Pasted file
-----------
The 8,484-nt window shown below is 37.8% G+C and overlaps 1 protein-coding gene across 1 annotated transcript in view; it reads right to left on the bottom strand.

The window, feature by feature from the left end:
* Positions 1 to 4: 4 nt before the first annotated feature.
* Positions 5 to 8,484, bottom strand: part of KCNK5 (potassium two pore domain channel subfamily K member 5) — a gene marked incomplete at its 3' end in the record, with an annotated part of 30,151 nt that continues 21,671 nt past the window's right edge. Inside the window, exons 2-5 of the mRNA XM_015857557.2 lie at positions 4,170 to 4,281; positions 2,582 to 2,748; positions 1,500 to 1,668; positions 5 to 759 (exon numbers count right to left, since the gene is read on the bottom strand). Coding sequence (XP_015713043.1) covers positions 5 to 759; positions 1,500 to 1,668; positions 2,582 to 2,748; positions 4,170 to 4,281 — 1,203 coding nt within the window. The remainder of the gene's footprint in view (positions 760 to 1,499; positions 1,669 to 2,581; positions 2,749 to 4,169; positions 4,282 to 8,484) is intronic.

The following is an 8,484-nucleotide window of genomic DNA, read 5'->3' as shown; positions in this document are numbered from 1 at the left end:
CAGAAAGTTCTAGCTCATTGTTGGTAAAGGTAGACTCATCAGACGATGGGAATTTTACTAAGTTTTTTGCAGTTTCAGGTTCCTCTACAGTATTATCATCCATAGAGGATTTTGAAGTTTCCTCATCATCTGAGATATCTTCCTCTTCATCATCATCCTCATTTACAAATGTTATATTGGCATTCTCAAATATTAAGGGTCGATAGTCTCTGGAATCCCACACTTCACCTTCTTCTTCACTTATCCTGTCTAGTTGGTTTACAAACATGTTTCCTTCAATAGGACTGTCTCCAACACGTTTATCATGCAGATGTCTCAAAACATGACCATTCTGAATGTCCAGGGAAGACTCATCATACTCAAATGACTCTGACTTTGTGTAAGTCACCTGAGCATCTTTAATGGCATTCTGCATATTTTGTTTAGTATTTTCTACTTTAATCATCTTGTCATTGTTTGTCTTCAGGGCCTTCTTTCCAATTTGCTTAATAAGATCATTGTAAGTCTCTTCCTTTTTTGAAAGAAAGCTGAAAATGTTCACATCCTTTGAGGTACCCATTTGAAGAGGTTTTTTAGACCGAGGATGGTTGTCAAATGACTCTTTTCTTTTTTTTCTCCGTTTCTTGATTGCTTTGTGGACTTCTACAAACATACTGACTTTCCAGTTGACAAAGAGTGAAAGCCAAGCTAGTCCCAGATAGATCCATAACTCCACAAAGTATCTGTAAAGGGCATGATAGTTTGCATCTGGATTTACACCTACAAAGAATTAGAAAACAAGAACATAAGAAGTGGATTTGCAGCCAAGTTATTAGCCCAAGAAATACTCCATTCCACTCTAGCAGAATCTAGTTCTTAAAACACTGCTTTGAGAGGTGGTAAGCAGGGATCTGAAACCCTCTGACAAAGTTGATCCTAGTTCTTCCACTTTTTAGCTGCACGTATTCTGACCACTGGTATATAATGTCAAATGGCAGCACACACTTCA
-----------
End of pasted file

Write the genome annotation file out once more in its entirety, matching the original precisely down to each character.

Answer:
The 8,484-nt window shown below is 37.8% G+C and overlaps 1 protein-coding gene across 1 annotated transcript in view; it reads right to left on the bottom strand.

The window, feature by feature from the left end:
* Positions 1 to 4: 4 nt before the first annotated feature.
* Positions 5 to 8,484, bottom strand: part of KCNK5 (potassium two pore domain channel subfamily K member 5) — a gene marked incomplete at its 3' end in the record, with an annotated part of 30,151 nt that continues 21,671 nt past the window's right edge. Inside the window, exons 2-5 of the mRNA XM_015857557.2 lie at positions 4,170 to 4,281; positions 2,582 to 2,748; positions 1,500 to 1,668; positions 5 to 759 (exon numbers count right to left, since the gene is read on the bottom strand). Coding sequence (XP_015713043.1) covers positions 5 to 759; positions 1,500 to 1,668; positions 2,582 to 2,748; positions 4,170 to 4,281 — 1,203 coding nt within the window. The remainder of the gene's footprint in view (positions 760 to 1,499; positions 1,669 to 2,581; positions 2,749 to 4,169; positions 4,282 to 8,484) is intronic.

The following is an 8,484-nucleotide window of genomic DNA, read 5'->3' as shown; positions in this document are numbered from 1 at the left end:
CAGAAAGTTCTAGCTCATTGTTGGTAAAGGTAGACTCATCAGACGATGGGAATTTTACTAAGTTTTTTGCAGTTTCAGGTTCCTCTACAGTATTATCATCCATAGAGGATTTTGAAGTTTCCTCATCATCTGAGATATCTTCCTCTTCATCATCATCCTCATTTACAAATGTTATATTGGCATTCTCAAATATTAAGGGTCGATAGTCTCTGGAATCCCACACTTCACCTTCTTCTTCACTTATCCTGTCTAGTTGGTTTACAAACATGTTTCCTTCAATAGGACTGTCTCCAACACGTTTATCATGCAGATGTCTCAAAACATGACCATTCTGAATGTCCAGGGAAGACTCATCATACTCAAATGACTCTGACTTTGTGTAAGTCACCTGAGCATCTTTAATGGCATTCTGCATATTTTGTTTAGTATTTTCTACTTTAATCATCTTGTCATTGTTTGTCTTCAGGGCCTTCTTTCCAATTTGCTTAATAAGATCATTGTAAGTCTCTTCCTTTTTTGAAAGAAAGCTGAAAATGTTCACATCCTTTGAGGTACCCATTTGAAGAGGTTTTTTAGACCGAGGATGGTTGTCAAATGACTCTTTTCTTTTTTTTCTCCGTTTCTTGATTGCTTTGTGGACTTCTACAAACATACTGACTTTCCAGTTGACAAAGAGTGAAAGCCAAGCTAGTCCCAGATAGATCCATAACTCCACAAAGTATCTGTAAAGGGCATGATAGTTTGCATCTGGATTTACACCTACAAAGAATTAGAAAACAAGAACATAAGAAGTGGATTTGCAGCCAAGTTATTAGCCCAAGAAATACTCCATTCCACTCTAGCAGAATCTAGTTCTTAAAACACTGCTTTGAGAGGTGGTAAGCAGGGATCTGAAACCCTCTGACAAAGTTGATCCTAGTTCTTCCACTTTTTAGCTGCACGTATTCTGACCACTGGTATATAATGTCAAATGGCAGCACACACTTCA